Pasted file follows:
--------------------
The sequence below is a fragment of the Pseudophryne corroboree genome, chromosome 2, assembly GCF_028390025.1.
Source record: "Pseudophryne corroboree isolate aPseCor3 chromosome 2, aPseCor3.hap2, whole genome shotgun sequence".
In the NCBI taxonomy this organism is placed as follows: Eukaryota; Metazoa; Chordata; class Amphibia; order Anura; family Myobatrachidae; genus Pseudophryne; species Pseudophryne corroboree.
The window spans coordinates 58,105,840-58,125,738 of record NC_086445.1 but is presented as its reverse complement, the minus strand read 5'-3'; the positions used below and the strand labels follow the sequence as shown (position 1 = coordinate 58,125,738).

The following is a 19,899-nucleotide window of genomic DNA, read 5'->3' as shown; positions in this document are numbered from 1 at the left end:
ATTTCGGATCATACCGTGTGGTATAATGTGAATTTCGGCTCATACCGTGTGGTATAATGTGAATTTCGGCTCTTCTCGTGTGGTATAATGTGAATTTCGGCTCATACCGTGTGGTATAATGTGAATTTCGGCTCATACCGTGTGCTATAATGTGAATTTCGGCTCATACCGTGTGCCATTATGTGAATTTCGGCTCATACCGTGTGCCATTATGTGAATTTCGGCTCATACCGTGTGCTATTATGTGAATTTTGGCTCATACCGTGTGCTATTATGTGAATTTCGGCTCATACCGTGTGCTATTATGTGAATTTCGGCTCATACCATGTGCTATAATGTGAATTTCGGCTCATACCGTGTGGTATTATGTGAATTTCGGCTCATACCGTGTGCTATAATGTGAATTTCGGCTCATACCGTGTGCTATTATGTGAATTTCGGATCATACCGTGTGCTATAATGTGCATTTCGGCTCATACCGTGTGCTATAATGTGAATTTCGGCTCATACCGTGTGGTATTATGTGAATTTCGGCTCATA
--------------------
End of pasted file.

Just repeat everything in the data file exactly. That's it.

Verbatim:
The sequence below is a fragment of the Pseudophryne corroboree genome, chromosome 2, assembly GCF_028390025.1.
Source record: "Pseudophryne corroboree isolate aPseCor3 chromosome 2, aPseCor3.hap2, whole genome shotgun sequence".
In the NCBI taxonomy this organism is placed as follows: Eukaryota; Metazoa; Chordata; class Amphibia; order Anura; family Myobatrachidae; genus Pseudophryne; species Pseudophryne corroboree.
The window spans coordinates 58,105,840-58,125,738 of record NC_086445.1 but is presented as its reverse complement, the minus strand read 5'-3'; the positions used below and the strand labels follow the sequence as shown (position 1 = coordinate 58,125,738).

The following is a 19,899-nucleotide window of genomic DNA, read 5'->3' as shown; positions in this document are numbered from 1 at the left end:
ATTTCGGATCATACCGTGTGGTATAATGTGAATTTCGGCTCATACCGTGTGGTATAATGTGAATTTCGGCTCTTCTCGTGTGGTATAATGTGAATTTCGGCTCATACCGTGTGGTATAATGTGAATTTCGGCTCATACCGTGTGCTATAATGTGAATTTCGGCTCATACCGTGTGCCATTATGTGAATTTCGGCTCATACCGTGTGCCATTATGTGAATTTCGGCTCATACCGTGTGCTATTATGTGAATTTTGGCTCATACCGTGTGCTATTATGTGAATTTCGGCTCATACCGTGTGCTATTATGTGAATTTCGGCTCATACCATGTGCTATAATGTGAATTTCGGCTCATACCGTGTGGTATTATGTGAATTTCGGCTCATACCGTGTGCTATAATGTGAATTTCGGCTCATACCGTGTGCTATTATGTGAATTTCGGATCATACCGTGTGCTATAATGTGCATTTCGGCTCATACCGTGTGCTATAATGTGAATTTCGGCTCATACCGTGTGGTATTATGTGAATTTCGGCTCATA